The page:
Sunday, 23 June 2013

The Blackberry Tales 6 - X marks the spot

My garden is a constant source of amazement and wonder to me.  Not only does it contain the things I have planted and planned but then there are the inexplicable things that happen/grow and I know point to a more mystical/fantastical world that I can only imagine that is happening.

In the wild garden there are the patches of lime green grass.  Just a few tufts, but there they are, distinct and proud.
What do they mean?  They must signify something?

Does it point to where the gold seams are?
Are diamonds found underneath these areas?

Do they mark the ancient burial tombs of the little people?
 Who knows?  The less enlightened mutter things about self-seeded grasses from other parts of the garden, but seriously, how likely is that?

Thursday, 20 June 2013

Looking at show gardens can be like a spaghetti western

or part 2 of an Unexpected Journey

As I explained in a previous post, I won a ticket to go to Gardeners World Live at the NEC, a show I have not visited in recent years but that this time I rather enjoyed.
I also explained that when the show gardens were first introduced I hardly noticed and when I did notice, I was not that overwhelmed.  Partly this was caused by the perceived habit to repeat gardens I had recently seen at Chelsea Flower Show.  Now I fully understand that not everyone can get to Chelsea, so part of me liked the idea of widening the audience for the gardens, yet somehow it did not seem to quite work.
So guess what, this was a repeat from Chelsea Flower Show!  But in my usual inconsistent fashion I did not mind this overly as this was a display from Birmingham Libraries and we were very close to Birmingham.  This felt a little more allowable.
I loved this VW van garden 'The Plant Van' designed by Erica Ward.  I liked it, it was put together well and had nice stuff. 
Vehicles in gardens was clearly a theme as further along I found this:

It was designed by Charlie Bloom and the planting was excellent.  I mourned the demise of such a beautiful car and worried a little about what was going to happen to it next.  I get easily distracted by such things.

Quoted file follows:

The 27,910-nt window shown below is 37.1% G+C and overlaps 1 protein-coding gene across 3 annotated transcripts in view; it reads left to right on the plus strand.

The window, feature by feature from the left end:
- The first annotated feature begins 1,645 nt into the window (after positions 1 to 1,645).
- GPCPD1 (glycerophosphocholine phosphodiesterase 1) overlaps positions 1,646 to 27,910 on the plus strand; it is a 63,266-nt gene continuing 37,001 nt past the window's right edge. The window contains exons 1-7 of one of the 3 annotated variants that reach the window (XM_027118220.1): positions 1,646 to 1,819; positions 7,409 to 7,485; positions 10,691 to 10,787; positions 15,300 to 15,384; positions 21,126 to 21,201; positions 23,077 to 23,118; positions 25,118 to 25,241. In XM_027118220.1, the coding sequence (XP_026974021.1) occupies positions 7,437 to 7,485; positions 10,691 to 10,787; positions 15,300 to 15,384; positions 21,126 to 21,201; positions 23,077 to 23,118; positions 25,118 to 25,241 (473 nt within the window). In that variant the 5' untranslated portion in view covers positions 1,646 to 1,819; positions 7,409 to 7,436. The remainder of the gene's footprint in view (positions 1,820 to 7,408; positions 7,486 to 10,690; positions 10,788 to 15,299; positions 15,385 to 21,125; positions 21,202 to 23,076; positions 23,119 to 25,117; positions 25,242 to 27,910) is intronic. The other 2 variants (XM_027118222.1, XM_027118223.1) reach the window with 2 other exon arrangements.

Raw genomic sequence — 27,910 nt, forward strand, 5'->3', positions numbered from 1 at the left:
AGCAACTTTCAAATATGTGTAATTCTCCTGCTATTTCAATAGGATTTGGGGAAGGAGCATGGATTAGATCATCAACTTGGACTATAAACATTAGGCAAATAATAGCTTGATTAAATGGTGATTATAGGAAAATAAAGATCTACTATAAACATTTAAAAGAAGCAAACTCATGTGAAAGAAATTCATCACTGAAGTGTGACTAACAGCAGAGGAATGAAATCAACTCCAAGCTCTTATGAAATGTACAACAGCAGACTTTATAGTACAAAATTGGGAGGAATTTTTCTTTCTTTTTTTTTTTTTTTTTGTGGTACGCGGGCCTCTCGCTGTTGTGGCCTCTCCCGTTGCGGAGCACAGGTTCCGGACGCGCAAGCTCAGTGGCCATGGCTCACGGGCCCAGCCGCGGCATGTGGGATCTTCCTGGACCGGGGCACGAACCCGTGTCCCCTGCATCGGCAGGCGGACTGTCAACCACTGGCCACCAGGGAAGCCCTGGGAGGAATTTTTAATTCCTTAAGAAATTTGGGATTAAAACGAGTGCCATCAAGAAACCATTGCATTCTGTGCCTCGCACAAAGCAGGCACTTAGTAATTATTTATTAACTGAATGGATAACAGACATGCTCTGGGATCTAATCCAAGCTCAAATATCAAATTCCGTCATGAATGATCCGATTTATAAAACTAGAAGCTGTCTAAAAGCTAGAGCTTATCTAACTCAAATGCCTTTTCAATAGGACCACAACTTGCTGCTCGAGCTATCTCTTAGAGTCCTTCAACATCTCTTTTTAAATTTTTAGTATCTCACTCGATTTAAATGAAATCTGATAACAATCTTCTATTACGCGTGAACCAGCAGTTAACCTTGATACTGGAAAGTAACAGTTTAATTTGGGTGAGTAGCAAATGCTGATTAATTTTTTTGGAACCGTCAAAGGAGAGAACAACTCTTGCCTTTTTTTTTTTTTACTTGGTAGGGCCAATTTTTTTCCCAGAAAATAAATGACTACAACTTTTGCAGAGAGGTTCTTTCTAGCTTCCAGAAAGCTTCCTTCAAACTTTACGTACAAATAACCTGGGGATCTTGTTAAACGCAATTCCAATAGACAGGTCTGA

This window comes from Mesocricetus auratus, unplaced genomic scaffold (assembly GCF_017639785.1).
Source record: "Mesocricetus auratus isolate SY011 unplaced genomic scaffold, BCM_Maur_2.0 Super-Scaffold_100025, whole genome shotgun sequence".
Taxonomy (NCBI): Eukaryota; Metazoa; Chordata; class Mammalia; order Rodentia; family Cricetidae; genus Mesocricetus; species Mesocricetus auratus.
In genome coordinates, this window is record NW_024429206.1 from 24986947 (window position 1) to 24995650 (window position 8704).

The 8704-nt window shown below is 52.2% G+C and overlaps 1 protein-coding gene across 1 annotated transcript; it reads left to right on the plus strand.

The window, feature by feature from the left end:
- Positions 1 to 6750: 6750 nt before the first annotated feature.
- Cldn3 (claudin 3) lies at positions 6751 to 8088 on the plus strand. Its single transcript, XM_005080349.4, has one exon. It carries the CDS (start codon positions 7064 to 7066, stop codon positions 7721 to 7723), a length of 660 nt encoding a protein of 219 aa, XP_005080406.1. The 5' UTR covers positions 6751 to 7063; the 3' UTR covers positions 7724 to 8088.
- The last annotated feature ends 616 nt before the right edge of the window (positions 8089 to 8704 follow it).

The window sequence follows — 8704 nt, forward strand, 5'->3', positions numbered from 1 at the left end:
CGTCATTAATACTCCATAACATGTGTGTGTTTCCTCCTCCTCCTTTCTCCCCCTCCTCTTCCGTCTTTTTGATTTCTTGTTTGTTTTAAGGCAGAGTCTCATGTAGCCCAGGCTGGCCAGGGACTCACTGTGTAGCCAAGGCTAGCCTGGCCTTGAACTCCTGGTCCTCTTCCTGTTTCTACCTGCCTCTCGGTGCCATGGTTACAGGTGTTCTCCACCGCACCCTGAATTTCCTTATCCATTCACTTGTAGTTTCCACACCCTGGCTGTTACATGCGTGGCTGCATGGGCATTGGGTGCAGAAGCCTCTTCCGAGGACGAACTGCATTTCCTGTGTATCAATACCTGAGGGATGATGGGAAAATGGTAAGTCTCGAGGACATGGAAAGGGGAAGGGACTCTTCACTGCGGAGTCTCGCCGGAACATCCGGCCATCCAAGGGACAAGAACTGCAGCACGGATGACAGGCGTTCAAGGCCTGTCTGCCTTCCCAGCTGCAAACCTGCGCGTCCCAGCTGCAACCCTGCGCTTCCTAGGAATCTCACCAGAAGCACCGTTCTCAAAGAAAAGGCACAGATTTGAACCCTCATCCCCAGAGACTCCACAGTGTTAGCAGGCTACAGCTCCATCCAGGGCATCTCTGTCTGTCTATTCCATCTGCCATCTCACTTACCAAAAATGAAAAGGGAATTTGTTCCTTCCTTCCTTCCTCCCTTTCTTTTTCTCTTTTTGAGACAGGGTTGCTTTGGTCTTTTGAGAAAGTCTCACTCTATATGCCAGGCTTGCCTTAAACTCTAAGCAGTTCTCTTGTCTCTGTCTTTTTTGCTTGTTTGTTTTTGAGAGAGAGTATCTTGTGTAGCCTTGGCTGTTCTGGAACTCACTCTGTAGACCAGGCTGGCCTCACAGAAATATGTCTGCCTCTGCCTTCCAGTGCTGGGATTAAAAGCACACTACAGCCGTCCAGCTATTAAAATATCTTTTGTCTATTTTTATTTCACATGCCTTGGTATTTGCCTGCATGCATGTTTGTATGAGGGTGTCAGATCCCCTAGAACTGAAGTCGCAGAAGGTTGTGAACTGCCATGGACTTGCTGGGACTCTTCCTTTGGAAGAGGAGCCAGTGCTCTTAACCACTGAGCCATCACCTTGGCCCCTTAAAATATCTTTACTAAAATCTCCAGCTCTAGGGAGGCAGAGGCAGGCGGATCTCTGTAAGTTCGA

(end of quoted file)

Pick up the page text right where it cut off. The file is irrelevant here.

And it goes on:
Along a bit further, The Austerity Garden, crikey I liked this garden.  I am not a huge succulent fan but this was beautifully put together, well planted and just a cracking bit of design in general I thought.
Next door to this was Lavender Island by Pip Probert.  The paving was used to really good effect, the planting was good and oh look, a heuchera.
This next garden I neglected to make a note of the name of, which might have been a bit subconscious as I did feel it was a bit too much structure, not enough planting.  But, and this is a genuine but, the mass planting of Cirsium occidentale venustum was amazing, I really liked it and so did the bees.  I also liked the orange walls, though I am not sure they went to well with the Cirsium, but there was too much wall not enough Cirsium in my un-designer opinion.
At the back of the show, almost missable were the Birmingham borders (just past the doors in my previous post).  These borders were brilliant, a good small size as a sort of starter for ten and I think they worked really well.
This one (below) won the prize for the best use of a heuchera (I awarded this prize, apparently no one else wanted to do so).
This one (below) also involved a heuchera to great effect (I was by this stage convinced it was not possible to have a garden without them).
This one did not involve a heuchera, but I am sure it would have it had been around when they were being handed out.
I also awarded my own 'Best in show'.  I loved this garden below best of all.  No I would not have anything similar in my garden, but I loved the boldness, I loved the use of gunnera and just the general madness of the whole idea.
I loved the way as you walked around the garden you could see different angles.  I liked how the Gunnera caught the light even on this dull rainy day.  I liked the under planting and the landforms that surrounded the garden.   I thought this garden showed imagination and wit, two things always to be encouraged, it was designed by Tony Smith and I salute you.

So that is my brief wander wander the show gardens, I wished I had had a poncho (mainly for the rain) and I was thinking it was a bit like a spaghetti western as I mentally categorised the gardens as the good, the bad and the ugly (actually in fairness I did not think any were particularly bad or ugly, some just worked better than others, but that just would not work for this theme).  This also led to a bit of wishing that I had boots with spurs on, sometimes my mind wanders just a little too far.